Setting up the study: OptimalSort
Open, closed or hybrid?
The binary gender split on ASOS presented a challenge when determining which type of card sort to use. Many of the labels under the two tabs are the same but contain different content. An open card sort would have resulted in an enormous mess of duplicate cards, while a closed or hybrid card sort could potentially have only told me which cards participants identify as being male or female. Given that I wanted to know how users expect content to be grouped, this was not helpful. To make things even more interesting, after removing all the duplicate cards, I was still left with an eye watering 200+ cards per tab. Nobody wants to sort that many cards!
I decided the best course of action in this case would be to run two smaller open card sorts: one for each tab and only with the cards that related to non clothing items, for example accessories, gifts, shoes and more. This brought the study back to 60 cards for the ‘Women’ tab and 58 cards for the ‘Men’ tab.
Choosing the cards
Figuring out which cards to include in each of the two card sorts was fairly straightforward because I already had them in the last column of my IA spreadsheet tree.
Once I picked out all the clothing related items and divided the labels into their respective ‘Women’ and ‘Men’ tab piles, it was just another two quick copy and pasting efforts into OptimalSort and I was ready for launch.
For all tests in this study, I used the Optimal Workshop recruitment service. All I had to do was fill out the recruitment order form under the ‘Recruit’ tab.
The recruitment brief for ASOS was:
Treejack: 30 participants aged 18-35 all residing in the United States
Optimal Sort ‘Women’ tab: 30 participants who identify as female and are aged 18-35 all residing in the United States
Optimal Sort ‘Men’ tab: 30 participants who identify as male and are aged 18-35 all residing in the United States
Interpreting the results
My ASOS Treejack tree test study had a total of 35 participants and of that number, 34 completed the study and one abandoned it. The abandonment rate tells me how many people closed the tab or window without hitting the complete button. Before we jump into the results, let’s take a quick look at the Overview tab in Treejack.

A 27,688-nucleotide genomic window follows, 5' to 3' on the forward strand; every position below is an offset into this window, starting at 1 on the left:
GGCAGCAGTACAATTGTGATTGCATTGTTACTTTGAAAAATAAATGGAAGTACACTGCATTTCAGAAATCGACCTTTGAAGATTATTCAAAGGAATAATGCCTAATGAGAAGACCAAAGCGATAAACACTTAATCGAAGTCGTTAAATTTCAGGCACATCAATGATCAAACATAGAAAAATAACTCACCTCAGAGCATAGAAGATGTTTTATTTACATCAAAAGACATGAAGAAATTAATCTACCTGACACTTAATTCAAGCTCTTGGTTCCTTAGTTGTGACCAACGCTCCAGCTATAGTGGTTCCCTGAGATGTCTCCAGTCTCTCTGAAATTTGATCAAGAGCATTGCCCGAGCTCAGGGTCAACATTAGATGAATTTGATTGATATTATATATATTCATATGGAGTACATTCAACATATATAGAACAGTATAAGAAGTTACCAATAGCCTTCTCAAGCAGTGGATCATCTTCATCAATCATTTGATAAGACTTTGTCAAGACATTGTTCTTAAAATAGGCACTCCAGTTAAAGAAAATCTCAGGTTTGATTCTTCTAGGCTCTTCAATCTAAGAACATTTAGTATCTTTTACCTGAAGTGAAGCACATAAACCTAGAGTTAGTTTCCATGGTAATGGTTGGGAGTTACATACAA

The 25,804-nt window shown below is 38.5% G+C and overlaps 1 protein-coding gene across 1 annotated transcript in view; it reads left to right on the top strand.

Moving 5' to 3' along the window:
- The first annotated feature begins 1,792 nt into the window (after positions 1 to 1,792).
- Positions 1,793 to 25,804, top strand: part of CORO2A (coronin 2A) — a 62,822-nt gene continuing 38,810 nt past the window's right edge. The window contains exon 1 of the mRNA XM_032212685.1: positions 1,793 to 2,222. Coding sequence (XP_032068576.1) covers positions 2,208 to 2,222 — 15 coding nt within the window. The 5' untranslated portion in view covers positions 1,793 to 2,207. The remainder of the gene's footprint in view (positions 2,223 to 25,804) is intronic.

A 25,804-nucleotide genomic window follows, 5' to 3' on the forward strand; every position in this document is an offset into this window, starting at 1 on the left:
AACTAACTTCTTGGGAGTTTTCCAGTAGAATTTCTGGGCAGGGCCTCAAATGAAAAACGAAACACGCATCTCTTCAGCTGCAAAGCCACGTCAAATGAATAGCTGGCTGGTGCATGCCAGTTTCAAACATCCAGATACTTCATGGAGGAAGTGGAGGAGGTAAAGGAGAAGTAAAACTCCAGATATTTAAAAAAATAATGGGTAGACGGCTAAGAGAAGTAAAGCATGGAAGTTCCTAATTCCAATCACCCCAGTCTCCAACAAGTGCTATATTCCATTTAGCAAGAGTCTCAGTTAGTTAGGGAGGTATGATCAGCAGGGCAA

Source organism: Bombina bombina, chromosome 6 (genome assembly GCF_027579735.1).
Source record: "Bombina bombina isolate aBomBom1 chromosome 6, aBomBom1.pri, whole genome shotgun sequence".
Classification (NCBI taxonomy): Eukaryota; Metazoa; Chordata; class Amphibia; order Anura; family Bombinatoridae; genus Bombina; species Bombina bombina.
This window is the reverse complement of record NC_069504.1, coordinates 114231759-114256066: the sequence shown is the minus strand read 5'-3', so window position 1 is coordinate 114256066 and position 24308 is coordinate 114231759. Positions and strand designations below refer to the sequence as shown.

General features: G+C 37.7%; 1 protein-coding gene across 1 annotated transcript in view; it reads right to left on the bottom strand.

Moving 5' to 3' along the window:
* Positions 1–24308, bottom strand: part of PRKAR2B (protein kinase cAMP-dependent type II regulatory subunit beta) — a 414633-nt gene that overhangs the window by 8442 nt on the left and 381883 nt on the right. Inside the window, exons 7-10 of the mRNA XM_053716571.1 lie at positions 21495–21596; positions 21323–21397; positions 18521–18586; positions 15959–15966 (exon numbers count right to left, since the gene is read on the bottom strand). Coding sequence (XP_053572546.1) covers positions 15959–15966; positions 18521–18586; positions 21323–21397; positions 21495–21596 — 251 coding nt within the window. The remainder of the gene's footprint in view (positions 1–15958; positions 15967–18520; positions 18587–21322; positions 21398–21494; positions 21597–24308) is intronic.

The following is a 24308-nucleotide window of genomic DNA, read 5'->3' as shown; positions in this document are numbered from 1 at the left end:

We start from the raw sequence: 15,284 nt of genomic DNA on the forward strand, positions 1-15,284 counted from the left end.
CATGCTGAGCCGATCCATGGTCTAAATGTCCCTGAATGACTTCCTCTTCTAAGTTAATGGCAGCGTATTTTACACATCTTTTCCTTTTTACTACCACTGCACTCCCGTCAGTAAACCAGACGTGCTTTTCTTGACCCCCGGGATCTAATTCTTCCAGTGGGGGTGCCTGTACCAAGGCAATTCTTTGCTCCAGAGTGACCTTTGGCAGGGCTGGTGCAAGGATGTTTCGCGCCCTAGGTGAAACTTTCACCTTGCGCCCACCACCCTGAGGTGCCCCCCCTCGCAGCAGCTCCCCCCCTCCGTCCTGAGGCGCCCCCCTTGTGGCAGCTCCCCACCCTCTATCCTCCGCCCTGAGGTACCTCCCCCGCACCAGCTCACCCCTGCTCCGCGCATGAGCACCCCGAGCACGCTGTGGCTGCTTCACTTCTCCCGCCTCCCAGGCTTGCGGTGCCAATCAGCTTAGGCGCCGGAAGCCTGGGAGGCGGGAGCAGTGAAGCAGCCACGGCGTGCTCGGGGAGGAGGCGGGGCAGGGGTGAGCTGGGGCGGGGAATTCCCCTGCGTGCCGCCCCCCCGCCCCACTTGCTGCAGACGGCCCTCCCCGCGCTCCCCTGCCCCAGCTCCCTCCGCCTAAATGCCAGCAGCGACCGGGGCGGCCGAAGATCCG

This tab provides useful high level information on the completed Treejack study and also tells me where my participants were located. This time around they were all in the US which is exactly what I wanted.
Further down the same page, we have a really cool diagram that shows overall task success and failure at a glance.
This one shows that the results are quite balanced. Tasks 5 and 8 appear to have been a bit tricky for participants in this study, so let’s take a look at what happened there.
Task 5 analysis
I included Task 5 because I was curious to see how the label ‘Packs Save’ would test when participants were looking for a multipack of t-shirts. Only 1 person in this study was able to find the correct location. By looking at the interactive Action Taken pietree that shows an overview of all pathways taken for Task 5, I noticed that 18 participants in this study went into one of the three ‘T-shirts and Tanks’ areas (16 full price and 2 to the sale bin) and didn’t turn back.
That’s more than half of the participants in this study and technically they weren’t wrong. The multipack items do exist on those pages, trouble is they’re mixed in with every other type of t-shirt and tank, and at this point in time there are no filtering options for multipacks on that page. This means that in the real world, more than half of the participants in this study would be required to pick through what currently stands at 5,183 styles of shirt to find what they’re looking for. That’s quite the haystack. I also find it interesting that when I visit the ‘Packs Save’ page, I get the below page titled ‘Multipacks’.
I wonder what might happen if ASOS were to change the ‘Packs Save’ label to ‘Multipacks’. There are many, many wardrobe staples under here and the boyfriend with the tatty t-shirts could also do with some new jeans, socks and much, much more. The potential resulting from one label change, could be quite significant. Including a filtering option on the pages that these items are mixed up in could also provide a lot of value for such a small tweak.
Task 8 analysis
I included this task because I was delighted to find that ASOS not only has advent calendars for the holidays that are filled with beauty products, but they surface that content under both the ‘Women’ and ‘Men’ tabs! I found 5 locations within the IA where this content lives, but in this study 88% of participants were unable to find it. The Action Taken pietree for this task is quite large and dispersed. When I switch the view to the Time Taken pietree (below) I can see that participants spent the bulk of their time scouring the content under the ‘Women’ label.